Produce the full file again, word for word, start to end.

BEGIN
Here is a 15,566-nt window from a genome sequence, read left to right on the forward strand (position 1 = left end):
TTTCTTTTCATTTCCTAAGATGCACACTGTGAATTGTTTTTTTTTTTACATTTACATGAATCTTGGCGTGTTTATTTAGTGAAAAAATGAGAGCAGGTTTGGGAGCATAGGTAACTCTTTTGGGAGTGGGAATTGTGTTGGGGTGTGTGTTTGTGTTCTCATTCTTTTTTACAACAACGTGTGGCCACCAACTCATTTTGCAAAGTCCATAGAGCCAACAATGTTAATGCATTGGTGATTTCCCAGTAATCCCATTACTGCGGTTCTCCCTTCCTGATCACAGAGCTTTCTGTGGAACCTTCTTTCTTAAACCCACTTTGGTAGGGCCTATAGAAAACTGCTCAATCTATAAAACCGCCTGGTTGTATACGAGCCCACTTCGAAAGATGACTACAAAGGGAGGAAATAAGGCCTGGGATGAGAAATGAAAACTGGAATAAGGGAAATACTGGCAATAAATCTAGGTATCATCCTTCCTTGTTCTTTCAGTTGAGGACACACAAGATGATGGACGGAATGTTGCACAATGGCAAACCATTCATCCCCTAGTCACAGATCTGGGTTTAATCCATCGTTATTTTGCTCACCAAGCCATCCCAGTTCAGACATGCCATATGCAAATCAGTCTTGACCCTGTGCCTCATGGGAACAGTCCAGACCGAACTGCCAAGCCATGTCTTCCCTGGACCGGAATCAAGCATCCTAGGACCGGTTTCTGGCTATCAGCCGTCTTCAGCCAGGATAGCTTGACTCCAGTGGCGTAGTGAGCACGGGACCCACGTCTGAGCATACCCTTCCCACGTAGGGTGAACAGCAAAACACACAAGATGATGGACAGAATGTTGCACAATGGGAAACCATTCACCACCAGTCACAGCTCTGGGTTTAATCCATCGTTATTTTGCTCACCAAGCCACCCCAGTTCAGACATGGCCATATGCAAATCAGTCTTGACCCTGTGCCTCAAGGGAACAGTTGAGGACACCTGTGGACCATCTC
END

Here is a 15,566-nt window from a genome sequence, read left to right on the forward strand (position 1 = left end):
TTTCTTTTCATTTCCTAAGATGCACACTGTGAATTGTTTTTTTTTTTACATTTACATGAATCTTGGCGTGTTTATTTAGTGAAAAAATGAGAGCAGGTTTGGGAGCATAGGTAACTCTTTTGGGAGTGGGAATTGTGTTGGGGTGTGTGTTTGTGTTCTCATTCTTTTTTACAACAACGTGTGGCCACCAACTCATTTTGCAAAGTCCATAGAGCCAACAATGTTAATGCATTGGTGATTTCCCAGTAATCCCATTACTGCGGTTCTCCCTTCCTGATCACAGAGCTTTCTGTGGAACCTTCTTTCTTAAACCCACTTTGGTAGGGCCTATAGAAAACTGCTCAATCTATAAAACCGCCTGGTTGTATACGAGCCCACTTCGAAAGATGACTACAAAGGGAGGAAATAAGGCCTGGGATGAGAAATGAAAACTGGAATAAGGGAAATACTGGCAATAAATCTAGGTATCATCCTTCCTTGTTCTTTCAGTTGAGGACACACAAGATGATGGACGGAATGTTGCACAATGGCAAACCATTCATCCCCTAGTCACAGATCTGGGTTTAATCCATCGTTATTTTGCTCACCAAGCCATCCCAGTTCAGACATGCCATATGCAAATCAGTCTTGACCCTGTGCCTCATGGGAACAGTCCAGACCGAACTGCCAAGCCATGTCTTCCCTGGACCGGAATCAAGCATCCTAGGACCGGTTTCTGGCTATCAGCCGTCTTCAGCCAGGATAGCTTGACTCCAGTGGCGTAGTGAGCACGGGACCCACGTCTGAGCATACCCTTCCCACGTAGGGTGAACAGCAAAACACACAAGATGATGGACAGAATGTTGCACAATGGGAAACCATTCACCACCAGTCACAGCTCTGGGTTTAATCCATCGTTATTTTGCTCACCAAGCCACCCCAGTTCAGACATGGCCATATGCAAATCAGTCTTGACCCTGTGCCTCAAGGGAACAGTTGAGGACACCTGTGGACCATCTC